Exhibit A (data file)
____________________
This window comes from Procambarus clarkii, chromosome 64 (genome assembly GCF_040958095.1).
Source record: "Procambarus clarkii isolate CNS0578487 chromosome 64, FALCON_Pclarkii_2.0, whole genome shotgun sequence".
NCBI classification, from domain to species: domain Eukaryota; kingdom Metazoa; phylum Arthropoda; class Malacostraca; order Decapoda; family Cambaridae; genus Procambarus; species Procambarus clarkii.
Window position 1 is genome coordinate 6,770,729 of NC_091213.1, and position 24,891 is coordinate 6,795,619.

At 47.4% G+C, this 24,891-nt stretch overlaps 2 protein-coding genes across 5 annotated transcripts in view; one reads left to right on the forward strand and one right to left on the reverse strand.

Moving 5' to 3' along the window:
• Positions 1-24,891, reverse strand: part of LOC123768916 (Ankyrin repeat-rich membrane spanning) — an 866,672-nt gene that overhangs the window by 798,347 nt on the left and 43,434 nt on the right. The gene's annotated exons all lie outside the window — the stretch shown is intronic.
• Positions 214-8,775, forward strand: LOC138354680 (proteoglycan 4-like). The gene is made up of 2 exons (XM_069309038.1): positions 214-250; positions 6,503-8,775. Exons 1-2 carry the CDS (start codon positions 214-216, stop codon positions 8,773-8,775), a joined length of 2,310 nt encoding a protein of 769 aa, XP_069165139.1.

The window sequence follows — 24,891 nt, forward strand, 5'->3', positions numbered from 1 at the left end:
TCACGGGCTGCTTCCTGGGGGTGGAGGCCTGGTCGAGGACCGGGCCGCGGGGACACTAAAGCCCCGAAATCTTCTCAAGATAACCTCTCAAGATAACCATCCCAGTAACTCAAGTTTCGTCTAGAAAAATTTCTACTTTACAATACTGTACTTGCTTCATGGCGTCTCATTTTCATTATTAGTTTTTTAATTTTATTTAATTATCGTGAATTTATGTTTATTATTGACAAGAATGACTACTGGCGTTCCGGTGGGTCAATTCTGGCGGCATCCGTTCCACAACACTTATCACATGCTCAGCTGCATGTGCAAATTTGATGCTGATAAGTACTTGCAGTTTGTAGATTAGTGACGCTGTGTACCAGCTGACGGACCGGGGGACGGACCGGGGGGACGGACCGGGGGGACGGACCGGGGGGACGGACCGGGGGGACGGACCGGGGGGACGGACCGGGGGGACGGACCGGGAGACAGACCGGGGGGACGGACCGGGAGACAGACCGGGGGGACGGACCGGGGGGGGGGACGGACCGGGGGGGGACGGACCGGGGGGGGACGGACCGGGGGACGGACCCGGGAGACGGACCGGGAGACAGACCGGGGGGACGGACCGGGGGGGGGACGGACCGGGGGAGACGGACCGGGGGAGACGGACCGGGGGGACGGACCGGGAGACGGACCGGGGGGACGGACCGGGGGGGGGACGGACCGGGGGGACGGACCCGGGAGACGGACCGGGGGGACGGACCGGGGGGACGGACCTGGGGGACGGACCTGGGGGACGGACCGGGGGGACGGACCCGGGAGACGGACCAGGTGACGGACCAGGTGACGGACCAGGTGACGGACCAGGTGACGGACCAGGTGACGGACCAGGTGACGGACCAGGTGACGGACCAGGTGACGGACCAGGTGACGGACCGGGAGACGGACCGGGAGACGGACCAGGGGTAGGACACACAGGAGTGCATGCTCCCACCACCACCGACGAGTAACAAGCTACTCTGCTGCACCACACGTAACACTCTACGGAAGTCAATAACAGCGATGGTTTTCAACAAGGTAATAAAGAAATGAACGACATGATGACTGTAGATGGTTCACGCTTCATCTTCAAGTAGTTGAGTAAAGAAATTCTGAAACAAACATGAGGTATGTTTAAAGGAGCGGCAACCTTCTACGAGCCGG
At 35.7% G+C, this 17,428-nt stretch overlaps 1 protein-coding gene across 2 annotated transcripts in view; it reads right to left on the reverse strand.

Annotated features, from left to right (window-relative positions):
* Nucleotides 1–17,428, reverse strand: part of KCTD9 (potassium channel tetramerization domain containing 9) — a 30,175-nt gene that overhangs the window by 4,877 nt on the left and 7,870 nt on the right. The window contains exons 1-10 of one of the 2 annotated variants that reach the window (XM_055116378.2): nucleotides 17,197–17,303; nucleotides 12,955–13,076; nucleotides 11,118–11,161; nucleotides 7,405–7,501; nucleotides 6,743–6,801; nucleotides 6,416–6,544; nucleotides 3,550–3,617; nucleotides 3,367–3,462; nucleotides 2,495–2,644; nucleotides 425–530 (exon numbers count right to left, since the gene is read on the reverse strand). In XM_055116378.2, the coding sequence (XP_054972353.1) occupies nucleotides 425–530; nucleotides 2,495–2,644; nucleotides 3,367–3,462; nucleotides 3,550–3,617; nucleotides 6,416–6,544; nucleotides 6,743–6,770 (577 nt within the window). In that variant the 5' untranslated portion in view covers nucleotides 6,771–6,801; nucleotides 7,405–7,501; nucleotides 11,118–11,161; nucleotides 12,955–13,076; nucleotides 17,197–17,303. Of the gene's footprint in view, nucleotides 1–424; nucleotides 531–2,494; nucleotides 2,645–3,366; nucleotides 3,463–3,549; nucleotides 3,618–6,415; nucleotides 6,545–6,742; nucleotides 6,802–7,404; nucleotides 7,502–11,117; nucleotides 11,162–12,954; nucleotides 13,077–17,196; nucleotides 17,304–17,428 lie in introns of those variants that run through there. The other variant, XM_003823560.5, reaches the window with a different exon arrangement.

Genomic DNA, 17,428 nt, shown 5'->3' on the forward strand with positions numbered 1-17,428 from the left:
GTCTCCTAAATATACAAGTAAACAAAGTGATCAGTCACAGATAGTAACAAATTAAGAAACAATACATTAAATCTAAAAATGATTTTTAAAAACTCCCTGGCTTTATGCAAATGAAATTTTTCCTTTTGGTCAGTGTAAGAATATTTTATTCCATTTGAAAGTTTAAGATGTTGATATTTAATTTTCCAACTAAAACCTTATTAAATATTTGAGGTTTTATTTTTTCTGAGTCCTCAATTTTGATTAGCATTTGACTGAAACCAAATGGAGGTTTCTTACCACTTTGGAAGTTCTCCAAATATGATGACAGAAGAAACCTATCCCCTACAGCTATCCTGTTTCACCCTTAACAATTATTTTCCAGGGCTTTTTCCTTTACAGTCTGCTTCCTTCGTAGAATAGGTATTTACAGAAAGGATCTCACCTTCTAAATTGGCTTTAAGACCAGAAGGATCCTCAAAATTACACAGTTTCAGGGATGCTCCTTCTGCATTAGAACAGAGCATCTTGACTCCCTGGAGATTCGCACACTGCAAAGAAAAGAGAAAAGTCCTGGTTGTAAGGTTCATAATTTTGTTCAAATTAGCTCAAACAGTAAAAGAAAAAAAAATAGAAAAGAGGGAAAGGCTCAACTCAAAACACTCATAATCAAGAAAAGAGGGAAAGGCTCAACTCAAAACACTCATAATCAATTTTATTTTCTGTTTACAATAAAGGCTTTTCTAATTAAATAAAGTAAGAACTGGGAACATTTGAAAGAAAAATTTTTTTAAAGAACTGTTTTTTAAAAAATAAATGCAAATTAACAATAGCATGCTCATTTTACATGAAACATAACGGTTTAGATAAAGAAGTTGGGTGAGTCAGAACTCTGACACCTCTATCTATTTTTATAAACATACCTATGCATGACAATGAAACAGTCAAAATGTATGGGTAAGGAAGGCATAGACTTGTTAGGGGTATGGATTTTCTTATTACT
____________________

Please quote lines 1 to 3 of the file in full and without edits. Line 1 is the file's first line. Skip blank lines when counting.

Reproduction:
This window comes from Procambarus clarkii, chromosome 64 (genome assembly GCF_040958095.1).
Source record: "Procambarus clarkii isolate CNS0578487 chromosome 64, FALCON_Pclarkii_2.0, whole genome shotgun sequence".
NCBI classification, from domain to species: domain Eukaryota; kingdom Metazoa; phylum Arthropoda; class Malacostraca; order Decapoda; family Cambaridae; genus Procambarus; species Procambarus clarkii.